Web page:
National Park Service, Associated Press
WASHINGTON — Hundreds of nuclear missiles have stood war-ready for decades in underground silos along remote stretches of America.
They're silent and unseen, and packed with almost unimaginable destructive power.
They're also a force in distress, if not in decline.
The number of intercontinental ballistic missiles — or ICBMs — is dwindling.
Their future defense role is in doubt, and missteps and leadership lapses documented by The Associated Press have raised questions about how the force is managed.
Once called America's "ace in the hole," the ICBM is the card never played. None has ever been fired in anger.
- Jason Chaffetz: Mitt Romney is leaving door...
- Feds chase treasure hunter turned fugitive
- 24-year-old American in North Korea sentenced...
- Video released showing beheading of British...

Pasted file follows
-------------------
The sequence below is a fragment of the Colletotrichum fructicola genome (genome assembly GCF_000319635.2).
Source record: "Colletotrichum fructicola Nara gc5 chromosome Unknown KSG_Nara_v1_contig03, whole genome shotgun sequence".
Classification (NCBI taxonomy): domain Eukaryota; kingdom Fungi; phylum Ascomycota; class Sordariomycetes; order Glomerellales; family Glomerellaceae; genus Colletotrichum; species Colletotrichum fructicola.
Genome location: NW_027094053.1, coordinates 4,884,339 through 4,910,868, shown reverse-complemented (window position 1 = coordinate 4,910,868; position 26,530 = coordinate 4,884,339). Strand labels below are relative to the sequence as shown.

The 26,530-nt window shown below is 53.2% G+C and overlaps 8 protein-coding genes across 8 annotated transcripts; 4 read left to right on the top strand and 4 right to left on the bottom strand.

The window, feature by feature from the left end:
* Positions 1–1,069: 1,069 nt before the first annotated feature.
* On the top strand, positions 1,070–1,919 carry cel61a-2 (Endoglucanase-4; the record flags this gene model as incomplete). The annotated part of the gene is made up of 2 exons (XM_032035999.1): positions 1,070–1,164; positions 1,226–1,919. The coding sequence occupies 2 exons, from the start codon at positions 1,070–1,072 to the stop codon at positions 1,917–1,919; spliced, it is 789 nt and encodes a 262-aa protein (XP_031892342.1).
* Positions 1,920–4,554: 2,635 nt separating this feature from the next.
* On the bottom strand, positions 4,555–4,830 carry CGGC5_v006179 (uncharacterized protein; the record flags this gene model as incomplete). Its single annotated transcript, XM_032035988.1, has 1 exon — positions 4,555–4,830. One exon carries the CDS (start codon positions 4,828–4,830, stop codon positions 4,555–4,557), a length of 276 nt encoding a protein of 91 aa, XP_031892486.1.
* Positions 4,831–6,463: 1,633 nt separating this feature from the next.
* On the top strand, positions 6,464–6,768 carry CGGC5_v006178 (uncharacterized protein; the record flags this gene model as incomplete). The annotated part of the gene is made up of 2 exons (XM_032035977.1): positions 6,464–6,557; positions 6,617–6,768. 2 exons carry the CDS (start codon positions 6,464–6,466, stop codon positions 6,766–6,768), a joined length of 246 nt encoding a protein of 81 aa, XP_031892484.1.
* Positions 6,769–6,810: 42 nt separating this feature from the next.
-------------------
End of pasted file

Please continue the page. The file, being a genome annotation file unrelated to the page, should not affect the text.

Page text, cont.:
- Britain mourns aid worker slain by Islamic...
- Utah's Gov. Gary Herbert eyes more...
- Crews battle California wildfire amid heatwave
- Corporal punishment widespread, but declining
- Jason Chaffetz: Mitt Romney is leaving... 51
- Obama 'confident' of Islamic State... 19
- US, Arab allies committed to fighting... 15
- Here's how U.S. churches are changing... 14
- Faith groups speak out against Obama's... 13
- Ted Cruz was booed off stage for... 13
- Officials: No threat of Islamic State... 12
- Putin: Russia to focus on new offensive... 10